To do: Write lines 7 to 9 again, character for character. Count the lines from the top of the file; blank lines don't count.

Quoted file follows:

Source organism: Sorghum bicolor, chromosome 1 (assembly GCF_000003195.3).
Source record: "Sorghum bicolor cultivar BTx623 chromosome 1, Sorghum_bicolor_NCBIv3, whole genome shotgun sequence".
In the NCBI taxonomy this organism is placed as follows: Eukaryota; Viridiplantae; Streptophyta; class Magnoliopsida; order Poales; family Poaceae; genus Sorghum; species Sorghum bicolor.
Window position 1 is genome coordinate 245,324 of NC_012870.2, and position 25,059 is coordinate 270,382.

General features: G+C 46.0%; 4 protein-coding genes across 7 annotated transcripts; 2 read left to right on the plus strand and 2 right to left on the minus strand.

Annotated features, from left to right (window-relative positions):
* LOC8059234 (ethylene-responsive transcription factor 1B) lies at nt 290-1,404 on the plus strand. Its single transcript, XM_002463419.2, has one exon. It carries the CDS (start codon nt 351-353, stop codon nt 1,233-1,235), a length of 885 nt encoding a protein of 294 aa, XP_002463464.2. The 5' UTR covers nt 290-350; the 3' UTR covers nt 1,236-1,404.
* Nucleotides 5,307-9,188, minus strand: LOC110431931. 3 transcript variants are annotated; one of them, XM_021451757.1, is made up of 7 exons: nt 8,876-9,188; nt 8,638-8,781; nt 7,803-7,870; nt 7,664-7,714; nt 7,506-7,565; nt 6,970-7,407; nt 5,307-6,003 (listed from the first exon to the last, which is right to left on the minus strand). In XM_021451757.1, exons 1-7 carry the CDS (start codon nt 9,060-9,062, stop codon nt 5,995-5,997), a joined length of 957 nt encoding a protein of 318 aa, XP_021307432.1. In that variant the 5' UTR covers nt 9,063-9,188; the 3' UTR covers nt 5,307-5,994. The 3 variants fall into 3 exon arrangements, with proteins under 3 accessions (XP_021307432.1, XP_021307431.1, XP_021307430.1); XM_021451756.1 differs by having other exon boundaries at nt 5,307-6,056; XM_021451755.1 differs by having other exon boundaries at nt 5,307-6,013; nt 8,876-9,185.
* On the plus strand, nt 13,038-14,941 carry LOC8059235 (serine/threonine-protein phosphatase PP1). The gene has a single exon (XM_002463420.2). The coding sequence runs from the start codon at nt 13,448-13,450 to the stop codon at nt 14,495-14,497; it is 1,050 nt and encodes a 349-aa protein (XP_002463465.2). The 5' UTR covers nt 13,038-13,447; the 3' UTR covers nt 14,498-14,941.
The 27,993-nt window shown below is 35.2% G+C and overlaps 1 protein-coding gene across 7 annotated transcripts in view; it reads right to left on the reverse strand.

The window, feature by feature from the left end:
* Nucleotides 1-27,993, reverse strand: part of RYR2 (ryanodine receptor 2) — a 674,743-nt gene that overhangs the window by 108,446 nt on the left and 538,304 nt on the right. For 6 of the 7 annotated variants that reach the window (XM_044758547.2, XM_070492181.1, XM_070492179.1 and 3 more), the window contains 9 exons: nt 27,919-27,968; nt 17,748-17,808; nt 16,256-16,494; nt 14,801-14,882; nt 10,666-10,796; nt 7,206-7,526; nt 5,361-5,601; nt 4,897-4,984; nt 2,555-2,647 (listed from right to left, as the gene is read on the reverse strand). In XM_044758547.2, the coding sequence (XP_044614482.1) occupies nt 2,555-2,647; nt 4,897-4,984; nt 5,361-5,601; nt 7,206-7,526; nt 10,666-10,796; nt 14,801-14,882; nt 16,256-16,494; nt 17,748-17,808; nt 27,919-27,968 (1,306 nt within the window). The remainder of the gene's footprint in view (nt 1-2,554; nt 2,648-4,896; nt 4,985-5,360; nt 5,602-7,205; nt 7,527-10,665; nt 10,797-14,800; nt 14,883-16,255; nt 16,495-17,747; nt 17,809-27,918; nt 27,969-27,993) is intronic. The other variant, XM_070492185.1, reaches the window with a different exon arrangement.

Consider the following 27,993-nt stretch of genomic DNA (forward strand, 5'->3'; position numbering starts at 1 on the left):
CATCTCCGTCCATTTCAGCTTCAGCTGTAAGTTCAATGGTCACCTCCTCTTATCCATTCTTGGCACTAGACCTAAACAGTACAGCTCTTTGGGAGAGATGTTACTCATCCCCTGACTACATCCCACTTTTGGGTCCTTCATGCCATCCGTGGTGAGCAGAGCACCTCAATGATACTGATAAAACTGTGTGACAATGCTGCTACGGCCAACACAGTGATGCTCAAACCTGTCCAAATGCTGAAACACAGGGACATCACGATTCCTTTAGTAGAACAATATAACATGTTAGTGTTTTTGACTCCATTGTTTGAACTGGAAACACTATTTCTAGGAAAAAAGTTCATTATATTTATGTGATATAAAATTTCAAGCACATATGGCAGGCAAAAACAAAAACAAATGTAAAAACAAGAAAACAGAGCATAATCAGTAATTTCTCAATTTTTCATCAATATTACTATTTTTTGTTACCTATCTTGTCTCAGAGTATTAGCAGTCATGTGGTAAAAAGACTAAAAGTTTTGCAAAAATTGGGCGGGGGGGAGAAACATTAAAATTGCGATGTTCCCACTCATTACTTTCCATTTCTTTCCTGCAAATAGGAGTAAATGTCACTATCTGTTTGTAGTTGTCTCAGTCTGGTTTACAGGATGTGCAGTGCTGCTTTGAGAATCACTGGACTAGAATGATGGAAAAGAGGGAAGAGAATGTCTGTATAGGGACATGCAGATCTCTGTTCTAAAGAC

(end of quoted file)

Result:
* LOC8059234 (ethylene-responsive transcription factor 1B) lies at nt 290-1,404 on the plus strand. Its single transcript, XM_002463419.2, has one exon. It carries the CDS (start codon nt 351-353, stop codon nt 1,233-1,235), a length of 885 nt encoding a protein of 294 aa, XP_002463464.2. The 5' UTR covers nt 290-350; the 3' UTR covers nt 1,236-1,404.
* Nucleotides 5,307-9,188, minus strand: LOC110431931. 3 transcript variants are annotated; one of them, XM_021451757.1, is made up of 7 exons: nt 8,876-9,188; nt 8,638-8,781; nt 7,803-7,870; nt 7,664-7,714; nt 7,506-7,565; nt 6,970-7,407; nt 5,307-6,003 (listed from the first exon to the last, which is right to left on the minus strand). In XM_021451757.1, exons 1-7 carry the CDS (start codon nt 9,060-9,062, stop codon nt 5,995-5,997), a joined length of 957 nt encoding a protein of 318 aa, XP_021307432.1. In that variant the 5' UTR covers nt 9,063-9,188; the 3' UTR covers nt 5,307-5,994. The 3 variants fall into 3 exon arrangements, with proteins under 3 accessions (XP_021307432.1, XP_021307431.1, XP_021307430.1); XM_021451756.1 differs by having other exon boundaries at nt 5,307-6,056; XM_021451755.1 differs by having other exon boundaries at nt 5,307-6,013; nt 8,876-9,185.
* On the plus strand, nt 13,038-14,941 carry LOC8059235 (serine/threonine-protein phosphatase PP1). The gene has a single exon (XM_002463420.2). The coding sequence runs from the start codon at nt 13,448-13,450 to the stop codon at nt 14,495-14,497; it is 1,050 nt and encodes a 349-aa protein (XP_002463465.2). The 5' UTR covers nt 13,038-13,447; the 3' UTR covers nt 14,498-14,941.